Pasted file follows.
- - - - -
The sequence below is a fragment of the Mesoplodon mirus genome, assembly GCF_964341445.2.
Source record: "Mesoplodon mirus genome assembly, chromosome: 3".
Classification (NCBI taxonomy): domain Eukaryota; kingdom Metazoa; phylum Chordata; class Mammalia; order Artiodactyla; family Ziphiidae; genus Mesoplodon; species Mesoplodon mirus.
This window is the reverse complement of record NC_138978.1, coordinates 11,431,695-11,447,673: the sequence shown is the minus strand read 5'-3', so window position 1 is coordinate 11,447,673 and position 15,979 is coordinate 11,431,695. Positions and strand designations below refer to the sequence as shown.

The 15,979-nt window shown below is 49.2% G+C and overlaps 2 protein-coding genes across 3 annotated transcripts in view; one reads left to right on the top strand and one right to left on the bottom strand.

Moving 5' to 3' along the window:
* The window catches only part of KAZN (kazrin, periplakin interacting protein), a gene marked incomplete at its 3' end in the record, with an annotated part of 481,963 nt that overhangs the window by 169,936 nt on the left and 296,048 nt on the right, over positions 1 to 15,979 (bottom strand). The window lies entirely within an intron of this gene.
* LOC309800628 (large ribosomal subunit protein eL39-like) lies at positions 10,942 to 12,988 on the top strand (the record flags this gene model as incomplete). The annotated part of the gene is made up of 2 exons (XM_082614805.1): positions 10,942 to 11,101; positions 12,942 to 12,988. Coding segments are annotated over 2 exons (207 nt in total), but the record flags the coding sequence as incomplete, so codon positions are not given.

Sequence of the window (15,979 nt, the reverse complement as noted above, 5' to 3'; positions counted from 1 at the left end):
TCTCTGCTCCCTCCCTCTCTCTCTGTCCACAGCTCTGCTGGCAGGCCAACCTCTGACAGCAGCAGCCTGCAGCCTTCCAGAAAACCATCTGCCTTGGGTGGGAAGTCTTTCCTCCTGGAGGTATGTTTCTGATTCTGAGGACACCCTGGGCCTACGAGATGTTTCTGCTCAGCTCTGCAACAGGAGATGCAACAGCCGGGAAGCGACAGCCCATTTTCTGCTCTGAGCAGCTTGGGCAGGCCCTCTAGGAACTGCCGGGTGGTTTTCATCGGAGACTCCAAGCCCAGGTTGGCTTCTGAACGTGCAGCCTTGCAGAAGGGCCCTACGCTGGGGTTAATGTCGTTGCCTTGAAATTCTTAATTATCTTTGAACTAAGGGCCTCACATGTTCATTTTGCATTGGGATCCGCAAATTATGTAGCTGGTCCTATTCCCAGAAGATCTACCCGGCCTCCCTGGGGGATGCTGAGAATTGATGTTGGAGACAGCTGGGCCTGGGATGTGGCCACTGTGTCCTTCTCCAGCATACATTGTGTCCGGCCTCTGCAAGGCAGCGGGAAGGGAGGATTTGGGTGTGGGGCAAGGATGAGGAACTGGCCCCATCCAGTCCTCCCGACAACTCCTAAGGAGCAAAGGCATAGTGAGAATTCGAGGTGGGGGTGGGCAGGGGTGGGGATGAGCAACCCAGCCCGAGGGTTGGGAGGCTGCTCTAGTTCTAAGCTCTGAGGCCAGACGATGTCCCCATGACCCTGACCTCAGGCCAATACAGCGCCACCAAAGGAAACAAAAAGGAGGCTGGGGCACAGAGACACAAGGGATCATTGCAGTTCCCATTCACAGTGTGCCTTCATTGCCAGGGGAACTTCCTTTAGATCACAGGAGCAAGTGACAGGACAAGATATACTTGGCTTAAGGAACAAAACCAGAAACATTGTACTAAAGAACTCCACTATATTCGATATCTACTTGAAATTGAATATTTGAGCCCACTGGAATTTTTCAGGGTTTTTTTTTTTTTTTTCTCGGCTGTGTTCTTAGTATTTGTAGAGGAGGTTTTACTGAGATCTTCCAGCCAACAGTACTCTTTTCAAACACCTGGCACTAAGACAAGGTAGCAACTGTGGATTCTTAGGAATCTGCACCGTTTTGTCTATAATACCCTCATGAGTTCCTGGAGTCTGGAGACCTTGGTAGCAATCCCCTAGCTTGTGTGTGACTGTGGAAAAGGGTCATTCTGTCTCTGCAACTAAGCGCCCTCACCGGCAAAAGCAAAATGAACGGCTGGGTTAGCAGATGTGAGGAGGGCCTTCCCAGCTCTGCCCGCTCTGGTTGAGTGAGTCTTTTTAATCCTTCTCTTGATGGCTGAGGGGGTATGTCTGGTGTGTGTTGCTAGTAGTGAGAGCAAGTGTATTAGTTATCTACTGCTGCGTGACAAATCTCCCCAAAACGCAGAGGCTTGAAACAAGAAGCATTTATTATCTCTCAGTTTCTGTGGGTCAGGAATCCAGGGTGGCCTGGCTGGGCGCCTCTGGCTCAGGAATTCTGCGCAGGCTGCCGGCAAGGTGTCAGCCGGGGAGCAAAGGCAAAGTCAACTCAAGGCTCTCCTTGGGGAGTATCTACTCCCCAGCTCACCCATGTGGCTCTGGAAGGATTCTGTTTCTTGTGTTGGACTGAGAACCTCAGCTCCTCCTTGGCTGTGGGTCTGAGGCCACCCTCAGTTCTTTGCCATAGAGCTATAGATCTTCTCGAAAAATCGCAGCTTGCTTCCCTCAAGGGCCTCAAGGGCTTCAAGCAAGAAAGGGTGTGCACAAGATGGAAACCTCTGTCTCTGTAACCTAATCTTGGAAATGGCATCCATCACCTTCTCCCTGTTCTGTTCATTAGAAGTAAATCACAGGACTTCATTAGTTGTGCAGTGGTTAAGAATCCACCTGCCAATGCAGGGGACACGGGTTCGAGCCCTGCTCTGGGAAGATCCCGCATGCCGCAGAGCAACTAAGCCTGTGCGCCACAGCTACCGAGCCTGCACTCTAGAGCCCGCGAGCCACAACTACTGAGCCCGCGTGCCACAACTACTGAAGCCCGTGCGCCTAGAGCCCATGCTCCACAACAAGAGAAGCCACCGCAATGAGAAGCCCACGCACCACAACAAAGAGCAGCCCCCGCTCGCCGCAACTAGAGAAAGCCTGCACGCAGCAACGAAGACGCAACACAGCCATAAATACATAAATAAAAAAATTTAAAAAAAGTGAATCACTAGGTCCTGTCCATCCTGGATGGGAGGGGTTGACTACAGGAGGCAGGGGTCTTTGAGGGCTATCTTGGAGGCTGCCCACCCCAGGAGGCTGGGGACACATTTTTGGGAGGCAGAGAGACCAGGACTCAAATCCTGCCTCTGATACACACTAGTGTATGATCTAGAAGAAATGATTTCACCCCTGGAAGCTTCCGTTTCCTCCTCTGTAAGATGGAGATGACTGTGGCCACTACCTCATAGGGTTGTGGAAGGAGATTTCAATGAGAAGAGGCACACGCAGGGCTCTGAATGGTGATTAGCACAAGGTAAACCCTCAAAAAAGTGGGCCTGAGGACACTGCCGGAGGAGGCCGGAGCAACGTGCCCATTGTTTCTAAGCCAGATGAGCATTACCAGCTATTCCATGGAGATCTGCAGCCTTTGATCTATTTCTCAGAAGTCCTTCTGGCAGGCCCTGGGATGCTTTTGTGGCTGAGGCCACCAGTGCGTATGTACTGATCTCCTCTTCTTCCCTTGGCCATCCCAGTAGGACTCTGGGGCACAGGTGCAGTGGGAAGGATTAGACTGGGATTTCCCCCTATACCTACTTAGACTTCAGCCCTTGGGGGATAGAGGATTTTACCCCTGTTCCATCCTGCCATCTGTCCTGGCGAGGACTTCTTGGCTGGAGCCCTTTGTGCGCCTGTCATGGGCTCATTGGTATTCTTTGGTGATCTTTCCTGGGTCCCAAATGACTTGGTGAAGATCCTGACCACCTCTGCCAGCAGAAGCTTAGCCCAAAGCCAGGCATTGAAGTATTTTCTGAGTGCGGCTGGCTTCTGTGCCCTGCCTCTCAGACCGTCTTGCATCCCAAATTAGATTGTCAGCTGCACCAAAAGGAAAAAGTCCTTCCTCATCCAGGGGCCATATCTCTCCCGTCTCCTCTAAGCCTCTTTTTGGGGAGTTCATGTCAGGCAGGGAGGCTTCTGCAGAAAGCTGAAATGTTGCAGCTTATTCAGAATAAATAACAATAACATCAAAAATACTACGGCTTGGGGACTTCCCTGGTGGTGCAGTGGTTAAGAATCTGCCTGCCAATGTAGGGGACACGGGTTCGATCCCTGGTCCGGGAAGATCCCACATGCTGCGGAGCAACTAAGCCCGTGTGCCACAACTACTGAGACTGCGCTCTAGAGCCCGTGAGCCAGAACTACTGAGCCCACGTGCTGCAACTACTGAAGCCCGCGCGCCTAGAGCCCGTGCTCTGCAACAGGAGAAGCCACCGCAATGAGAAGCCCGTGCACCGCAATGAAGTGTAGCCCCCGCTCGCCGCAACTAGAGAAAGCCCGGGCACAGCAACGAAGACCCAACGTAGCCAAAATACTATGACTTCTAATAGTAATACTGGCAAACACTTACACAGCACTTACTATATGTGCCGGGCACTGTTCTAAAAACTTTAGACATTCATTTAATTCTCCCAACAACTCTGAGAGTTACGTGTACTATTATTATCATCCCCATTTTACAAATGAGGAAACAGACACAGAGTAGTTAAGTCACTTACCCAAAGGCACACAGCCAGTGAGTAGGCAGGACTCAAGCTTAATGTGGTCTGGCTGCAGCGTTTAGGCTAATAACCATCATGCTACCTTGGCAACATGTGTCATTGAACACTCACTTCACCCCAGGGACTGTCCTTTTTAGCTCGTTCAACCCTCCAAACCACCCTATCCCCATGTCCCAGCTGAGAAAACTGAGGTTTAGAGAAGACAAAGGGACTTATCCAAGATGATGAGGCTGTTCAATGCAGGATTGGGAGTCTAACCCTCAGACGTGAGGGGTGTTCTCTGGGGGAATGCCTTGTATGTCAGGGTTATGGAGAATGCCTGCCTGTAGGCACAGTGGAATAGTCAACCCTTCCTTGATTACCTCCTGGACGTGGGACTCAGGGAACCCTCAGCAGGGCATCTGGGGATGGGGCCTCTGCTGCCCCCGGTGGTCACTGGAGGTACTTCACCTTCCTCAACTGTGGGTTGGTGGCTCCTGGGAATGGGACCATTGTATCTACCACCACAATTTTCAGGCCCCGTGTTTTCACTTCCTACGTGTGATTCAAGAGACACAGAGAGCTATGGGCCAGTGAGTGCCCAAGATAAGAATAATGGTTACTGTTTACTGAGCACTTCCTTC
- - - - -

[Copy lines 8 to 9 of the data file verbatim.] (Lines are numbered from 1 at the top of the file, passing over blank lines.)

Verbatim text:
* LOC309800628 (large ribosomal subunit protein eL39-like) lies at positions 10,942 to 12,988 on the top strand (the record flags this gene model as incomplete). The annotated part of the gene is made up of 2 exons (XM_082614805.1): positions 10,942 to 11,101; positions 12,942 to 12,988. Coding segments are annotated over 2 exons (207 nt in total), but the record flags the coding sequence as incomplete, so codon positions are not given.

Sequence of the window (15,979 nt, the reverse complement as noted above, 5' to 3'; positions counted from 1 at the left end):